A long (2,500-word) feature in the Sunday supplement of the Helsingin Sanomat aims to shed some light on what property is owned by Russians in Finland. The main points are:
- Russian investment makes up only a small proportion (€860m or 1.3%) of overall foreign investment into Finland
- Russian-owned companies employ a relatively small number of people (the hundred biggest employed 3,500 people in 2008)
- Finland is an attractive location for the location of high-tech industries (nanotechnology, for example)
- Russian oligarchs have been making large capital investments in Finnish companies and buying some industrial facilities (for example, nickel)
- A separate, shorter article is entitled “Lake Saimaa is the Russians’ local Riviera”. We read that “On Lake Saimaa one can try to spot money-rich Russians. Owners of property in Finland include directors of Gazprom and Rosneft.”
What I, personally, found most frustrating was the article’s unclear stance. On the one hand, it appears to be purely informative, simply telling readers what is owned by Russians in Finland. On the other, a thread of suspicion seems to run through it, in my opinion. It refers to the newspaper’s own interview with Aleksei Navalny last year in which he warned the Finns not to take stolen money from Russian state companies. Throughout the article, very little reference is made to any positive effects of Russian ownership or investment in Finland. And even when an attempt is made to tackle the negatives head on, for instance in a subsection called “What threats are associated with Russian businesses?”, the language is broad and watered down: “All international companies find it easy to minimise their tax returns. When the books show zero profit or loss, there is no tax liability. … Many firms have large capital loans, which could speak of, among other things, of money laundering. … Russian state companies would surely be interested in collecting such Finnish gems as the electric network company Fingrid, Porvoo oil refinery or Gasum gas company, which they now own a quarter of.” As in so much of this piece, over-generalising and excessive use of the conditional detract from the total impact.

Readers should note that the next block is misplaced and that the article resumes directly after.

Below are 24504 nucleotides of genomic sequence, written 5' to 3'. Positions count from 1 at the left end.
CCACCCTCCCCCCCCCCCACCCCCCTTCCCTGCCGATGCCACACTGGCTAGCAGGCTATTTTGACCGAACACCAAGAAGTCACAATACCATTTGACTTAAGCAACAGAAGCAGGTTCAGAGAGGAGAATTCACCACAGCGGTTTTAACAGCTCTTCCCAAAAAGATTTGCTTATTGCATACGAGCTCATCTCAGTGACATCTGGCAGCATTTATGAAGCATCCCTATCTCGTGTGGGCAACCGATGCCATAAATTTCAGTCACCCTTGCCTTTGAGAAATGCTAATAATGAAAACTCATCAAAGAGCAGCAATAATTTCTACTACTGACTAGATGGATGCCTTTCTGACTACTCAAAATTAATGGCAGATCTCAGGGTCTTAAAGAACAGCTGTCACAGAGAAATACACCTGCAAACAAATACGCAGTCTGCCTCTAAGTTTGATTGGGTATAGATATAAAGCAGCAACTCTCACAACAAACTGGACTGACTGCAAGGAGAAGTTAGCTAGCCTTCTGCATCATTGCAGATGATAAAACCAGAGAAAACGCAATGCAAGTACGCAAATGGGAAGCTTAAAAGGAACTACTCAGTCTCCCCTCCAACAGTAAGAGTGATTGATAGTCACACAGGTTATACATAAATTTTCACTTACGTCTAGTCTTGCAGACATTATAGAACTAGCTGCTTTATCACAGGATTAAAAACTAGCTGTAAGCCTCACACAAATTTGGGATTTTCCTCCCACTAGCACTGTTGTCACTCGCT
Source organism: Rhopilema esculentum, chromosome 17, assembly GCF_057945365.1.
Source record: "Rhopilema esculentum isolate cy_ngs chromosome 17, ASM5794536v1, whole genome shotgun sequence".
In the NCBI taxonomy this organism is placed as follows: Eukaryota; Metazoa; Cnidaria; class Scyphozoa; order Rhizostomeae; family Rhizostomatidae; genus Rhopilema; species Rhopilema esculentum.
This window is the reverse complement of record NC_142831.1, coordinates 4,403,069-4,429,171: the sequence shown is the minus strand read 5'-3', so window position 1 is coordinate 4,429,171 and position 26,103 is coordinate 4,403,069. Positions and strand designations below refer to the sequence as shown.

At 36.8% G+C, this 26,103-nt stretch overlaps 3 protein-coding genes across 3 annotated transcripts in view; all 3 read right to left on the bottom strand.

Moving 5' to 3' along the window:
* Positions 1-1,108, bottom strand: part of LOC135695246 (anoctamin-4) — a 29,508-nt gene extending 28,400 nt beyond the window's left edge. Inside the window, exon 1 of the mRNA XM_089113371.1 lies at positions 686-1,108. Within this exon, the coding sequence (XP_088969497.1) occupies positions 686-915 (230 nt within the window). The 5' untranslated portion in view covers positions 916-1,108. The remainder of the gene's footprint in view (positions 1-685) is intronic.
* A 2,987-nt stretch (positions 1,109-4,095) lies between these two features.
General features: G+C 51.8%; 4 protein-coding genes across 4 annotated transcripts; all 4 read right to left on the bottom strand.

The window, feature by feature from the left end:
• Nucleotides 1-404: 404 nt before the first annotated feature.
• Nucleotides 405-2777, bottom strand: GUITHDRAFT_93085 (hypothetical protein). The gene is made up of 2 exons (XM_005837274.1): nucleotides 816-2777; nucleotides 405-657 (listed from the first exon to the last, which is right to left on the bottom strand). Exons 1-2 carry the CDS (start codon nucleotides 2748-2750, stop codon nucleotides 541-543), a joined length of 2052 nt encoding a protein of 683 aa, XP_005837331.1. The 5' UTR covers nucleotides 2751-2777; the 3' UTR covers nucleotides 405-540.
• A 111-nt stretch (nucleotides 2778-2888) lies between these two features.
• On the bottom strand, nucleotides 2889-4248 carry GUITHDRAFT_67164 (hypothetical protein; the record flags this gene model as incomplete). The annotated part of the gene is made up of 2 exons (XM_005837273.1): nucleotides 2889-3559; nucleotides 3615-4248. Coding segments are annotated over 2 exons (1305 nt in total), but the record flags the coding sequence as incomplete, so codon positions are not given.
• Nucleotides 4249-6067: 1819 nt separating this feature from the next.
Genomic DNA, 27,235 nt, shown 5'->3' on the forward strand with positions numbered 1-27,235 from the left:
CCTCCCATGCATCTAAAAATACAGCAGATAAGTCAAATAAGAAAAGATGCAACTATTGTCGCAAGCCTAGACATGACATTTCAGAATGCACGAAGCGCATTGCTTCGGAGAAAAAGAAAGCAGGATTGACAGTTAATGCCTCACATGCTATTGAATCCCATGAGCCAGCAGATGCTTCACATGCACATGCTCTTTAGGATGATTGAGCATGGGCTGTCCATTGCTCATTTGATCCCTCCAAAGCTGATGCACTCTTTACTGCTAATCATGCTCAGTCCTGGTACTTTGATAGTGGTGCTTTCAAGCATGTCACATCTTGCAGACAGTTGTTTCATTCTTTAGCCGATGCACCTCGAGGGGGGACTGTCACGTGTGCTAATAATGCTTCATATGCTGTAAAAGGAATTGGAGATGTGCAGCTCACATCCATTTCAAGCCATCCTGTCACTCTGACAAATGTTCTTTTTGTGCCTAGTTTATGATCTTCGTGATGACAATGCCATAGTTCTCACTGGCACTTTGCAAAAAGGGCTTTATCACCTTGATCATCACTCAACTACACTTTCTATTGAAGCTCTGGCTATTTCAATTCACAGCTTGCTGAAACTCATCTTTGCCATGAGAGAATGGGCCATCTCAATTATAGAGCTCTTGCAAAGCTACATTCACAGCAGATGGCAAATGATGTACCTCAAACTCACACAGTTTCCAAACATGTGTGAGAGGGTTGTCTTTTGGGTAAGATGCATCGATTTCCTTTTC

This feature does a good job of giving an overall picture of foreign direct investment from Russia into Finland at the highest level – large capital investors, purchases of industrial facilities, key shareholders, and so on. What it fails to do, in my opinion unfortunately so, is to challenge the average Finnish reader’s default suspicion of Russia and the Russians. To be sure, oligarchs and big Russian biznesmeny are not all angels and questions should be asked about how a lot of them became rich. But when Finland’s most-read newspaper prints such a piece in such a tone and without challenging its readership in any way, it makes me wonder whether the journalists are merely satisfied to massage their readership’s long-held fears and prejudices for the sake of a good story.